II. Public Comment Received and EPA Response

Comment: Since everyone knows that gasoline mileage figures are taken under perfect circumstances and do not affect the “real world” of motoring, why doesn't the figure reflect worst-case conditions, i.e. with air conditioning on and rapid acceleration considered? These conditions occur all the time. Then we will be able to judge the auto's mileage fairly and not fairy tale figures from EPA. Protect the environment, don't deceive it.

EPA Response: This comment is not relevant to this action, since this action pertains to controls on industrial facilities and not automobiles.

III. What Action Is EPA Taking Today?

EPA is approving, as part of the Wisconsin ozone SIP, certain sections of Wisconsin rule NR 428, Control of Nitrogen Oxide Emissions. These revisions refer to the addition of language to clarify which sources are eligible to participate in the emissions averaging program.

In addition, EPA is approving language that creates a separate categorical emission limit for new combustion turbines which burn biologically derived gaseous fuel.

Clarification of Emissions Averaging Eligible Sources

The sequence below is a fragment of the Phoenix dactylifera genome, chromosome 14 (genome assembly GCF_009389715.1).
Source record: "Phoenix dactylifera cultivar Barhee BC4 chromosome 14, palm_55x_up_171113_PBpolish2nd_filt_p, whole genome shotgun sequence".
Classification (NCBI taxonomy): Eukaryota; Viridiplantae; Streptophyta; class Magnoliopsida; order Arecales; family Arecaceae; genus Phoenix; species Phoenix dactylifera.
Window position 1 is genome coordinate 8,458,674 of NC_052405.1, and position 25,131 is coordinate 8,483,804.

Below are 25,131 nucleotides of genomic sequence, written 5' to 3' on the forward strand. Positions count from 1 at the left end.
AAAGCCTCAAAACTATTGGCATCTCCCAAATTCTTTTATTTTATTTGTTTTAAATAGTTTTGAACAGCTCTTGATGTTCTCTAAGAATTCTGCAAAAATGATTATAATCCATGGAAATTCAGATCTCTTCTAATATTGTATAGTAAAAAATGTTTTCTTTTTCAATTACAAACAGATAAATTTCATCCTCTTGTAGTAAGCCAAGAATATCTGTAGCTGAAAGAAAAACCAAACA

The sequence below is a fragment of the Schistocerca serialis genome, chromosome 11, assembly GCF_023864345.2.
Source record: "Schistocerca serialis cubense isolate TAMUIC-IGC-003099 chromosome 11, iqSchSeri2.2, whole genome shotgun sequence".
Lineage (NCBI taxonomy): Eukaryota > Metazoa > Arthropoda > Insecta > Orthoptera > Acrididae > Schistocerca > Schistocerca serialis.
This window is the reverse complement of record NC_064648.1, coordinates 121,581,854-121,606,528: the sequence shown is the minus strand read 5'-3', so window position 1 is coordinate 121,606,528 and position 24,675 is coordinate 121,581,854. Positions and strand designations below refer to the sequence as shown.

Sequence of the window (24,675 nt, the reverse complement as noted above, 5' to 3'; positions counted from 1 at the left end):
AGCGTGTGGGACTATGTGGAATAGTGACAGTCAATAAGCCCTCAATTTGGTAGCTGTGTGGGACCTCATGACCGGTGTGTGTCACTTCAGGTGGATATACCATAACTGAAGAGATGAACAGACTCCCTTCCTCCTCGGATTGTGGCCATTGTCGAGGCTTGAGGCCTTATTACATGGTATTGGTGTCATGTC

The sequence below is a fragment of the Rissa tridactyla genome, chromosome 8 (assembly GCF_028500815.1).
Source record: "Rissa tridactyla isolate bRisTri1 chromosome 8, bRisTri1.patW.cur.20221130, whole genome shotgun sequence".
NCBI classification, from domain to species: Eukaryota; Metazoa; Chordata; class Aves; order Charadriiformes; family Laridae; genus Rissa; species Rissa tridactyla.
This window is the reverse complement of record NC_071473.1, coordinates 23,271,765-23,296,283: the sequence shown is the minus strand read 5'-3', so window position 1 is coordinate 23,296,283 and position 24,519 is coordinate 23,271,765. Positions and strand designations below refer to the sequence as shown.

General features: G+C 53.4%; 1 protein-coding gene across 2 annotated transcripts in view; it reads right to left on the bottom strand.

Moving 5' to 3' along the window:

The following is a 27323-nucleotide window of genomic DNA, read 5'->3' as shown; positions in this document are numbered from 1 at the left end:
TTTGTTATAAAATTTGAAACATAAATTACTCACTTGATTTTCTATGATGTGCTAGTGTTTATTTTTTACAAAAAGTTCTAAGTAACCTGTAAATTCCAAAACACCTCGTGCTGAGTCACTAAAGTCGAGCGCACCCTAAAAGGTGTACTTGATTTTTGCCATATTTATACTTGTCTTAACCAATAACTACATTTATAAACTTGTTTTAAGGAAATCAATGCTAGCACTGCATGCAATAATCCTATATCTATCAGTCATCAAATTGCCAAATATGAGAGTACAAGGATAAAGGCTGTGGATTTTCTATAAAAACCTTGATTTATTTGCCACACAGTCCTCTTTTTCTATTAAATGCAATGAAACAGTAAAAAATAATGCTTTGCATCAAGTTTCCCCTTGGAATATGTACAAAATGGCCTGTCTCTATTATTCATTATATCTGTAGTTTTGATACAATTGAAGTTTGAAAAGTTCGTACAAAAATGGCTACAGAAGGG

The current version of NR 428 contained in the SIP allows utilities to demonstrate compliance with NOX emission limitations by averaging emissions over multiple units. The rule defines eligible units through the combination of two provisions. NR 428.06(2)(a), the introduction to the averaging program, specifies that a unit must be subject to emission limitations for existing units under NR 428.03. NR 428.06(2)(e)(3) specifies that, to be eligible for the averaging program, a unit must be allotted a portion of the total 15,912 tons of NOX emissions allocated by the department based on fuel consumption for 1995 through 1997. This mass of NOX emissions is the quantity determined by the Wisconsin Department of Natural Resources (DNR) for electric utility units with emission limitations under NR 428.03 and which have operated in the ozone nonattainment area during the 1995 to 1997 time frame. Through these two provisions the affected sources are defined as 17 units at five facilities in the nonattainment area, owned by We-Energies, Alliant Energy, and the Wisconsin Public Service.

Section NR 428.06(2)(a) is amended to specify that an eligible unit must be subject to the emission limitations for utility boilers under NR 428.03(a). The amendment eliminates the need to reference two provisions in determining eligible sources.

Eligible sources must still receive a proportion of the total 15,912 tons of NOX emissions as stated under NR 428.06(2)(e)(3). This revision does not change the population of the sources currently eligible under the existing SIP.Start Printed Page 22261

Categorical NOX Emission Limit for Newly Installed Combustion Turbines Fired With Biologically Derived Gaseous Fuel